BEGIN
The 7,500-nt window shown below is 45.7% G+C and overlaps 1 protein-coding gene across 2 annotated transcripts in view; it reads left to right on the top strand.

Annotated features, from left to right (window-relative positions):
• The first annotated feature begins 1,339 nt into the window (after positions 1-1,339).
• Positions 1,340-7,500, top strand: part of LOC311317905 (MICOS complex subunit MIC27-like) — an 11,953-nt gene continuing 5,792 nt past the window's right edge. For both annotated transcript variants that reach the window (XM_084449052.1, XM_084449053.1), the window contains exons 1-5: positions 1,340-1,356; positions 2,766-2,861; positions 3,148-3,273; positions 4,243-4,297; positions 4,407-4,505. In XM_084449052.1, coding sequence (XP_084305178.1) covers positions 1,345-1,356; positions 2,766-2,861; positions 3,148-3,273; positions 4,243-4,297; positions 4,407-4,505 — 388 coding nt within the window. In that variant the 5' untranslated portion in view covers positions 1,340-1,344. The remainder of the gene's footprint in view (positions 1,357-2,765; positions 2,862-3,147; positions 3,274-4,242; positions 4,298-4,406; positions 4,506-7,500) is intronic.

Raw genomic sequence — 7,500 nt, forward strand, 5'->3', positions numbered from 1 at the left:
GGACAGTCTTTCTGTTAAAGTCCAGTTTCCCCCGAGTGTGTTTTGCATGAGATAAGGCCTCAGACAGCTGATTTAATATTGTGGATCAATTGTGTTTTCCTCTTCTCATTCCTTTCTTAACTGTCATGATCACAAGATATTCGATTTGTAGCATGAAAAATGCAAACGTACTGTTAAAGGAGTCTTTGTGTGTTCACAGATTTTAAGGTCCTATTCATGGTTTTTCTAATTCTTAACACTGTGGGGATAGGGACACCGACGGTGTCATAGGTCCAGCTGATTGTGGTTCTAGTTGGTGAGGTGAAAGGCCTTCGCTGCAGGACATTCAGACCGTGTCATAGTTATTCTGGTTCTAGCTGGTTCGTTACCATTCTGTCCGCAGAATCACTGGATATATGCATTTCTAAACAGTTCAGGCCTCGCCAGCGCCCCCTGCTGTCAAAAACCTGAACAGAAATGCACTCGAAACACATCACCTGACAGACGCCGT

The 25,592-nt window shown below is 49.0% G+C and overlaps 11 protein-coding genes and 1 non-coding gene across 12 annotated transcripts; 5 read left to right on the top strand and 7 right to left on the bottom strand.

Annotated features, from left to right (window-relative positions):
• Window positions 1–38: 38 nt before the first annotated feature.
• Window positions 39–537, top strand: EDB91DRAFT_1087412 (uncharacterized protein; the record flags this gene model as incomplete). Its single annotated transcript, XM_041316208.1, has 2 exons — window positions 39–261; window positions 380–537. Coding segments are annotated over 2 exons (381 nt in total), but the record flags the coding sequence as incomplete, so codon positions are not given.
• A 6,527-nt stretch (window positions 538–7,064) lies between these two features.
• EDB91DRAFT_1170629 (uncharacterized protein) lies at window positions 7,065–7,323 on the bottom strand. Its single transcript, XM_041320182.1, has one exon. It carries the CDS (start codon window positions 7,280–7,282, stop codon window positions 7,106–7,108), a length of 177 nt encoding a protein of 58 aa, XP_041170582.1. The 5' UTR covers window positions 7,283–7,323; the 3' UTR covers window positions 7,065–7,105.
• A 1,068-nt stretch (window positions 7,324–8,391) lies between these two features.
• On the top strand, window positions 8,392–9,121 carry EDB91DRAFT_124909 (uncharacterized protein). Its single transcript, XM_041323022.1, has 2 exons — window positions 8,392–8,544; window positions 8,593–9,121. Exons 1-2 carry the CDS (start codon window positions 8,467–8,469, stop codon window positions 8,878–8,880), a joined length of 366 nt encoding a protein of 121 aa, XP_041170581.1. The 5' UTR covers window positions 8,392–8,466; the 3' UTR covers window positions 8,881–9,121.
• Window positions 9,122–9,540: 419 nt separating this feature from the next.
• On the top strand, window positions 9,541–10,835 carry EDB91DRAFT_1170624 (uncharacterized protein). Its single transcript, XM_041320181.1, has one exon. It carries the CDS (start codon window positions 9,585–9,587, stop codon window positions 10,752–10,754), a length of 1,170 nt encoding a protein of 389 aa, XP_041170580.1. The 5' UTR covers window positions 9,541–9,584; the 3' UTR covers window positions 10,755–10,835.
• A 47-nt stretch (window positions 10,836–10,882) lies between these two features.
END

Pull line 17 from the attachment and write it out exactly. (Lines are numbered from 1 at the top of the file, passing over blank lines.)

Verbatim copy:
• A 47-nt stretch (window positions 10,836–10,882) lies between these two features.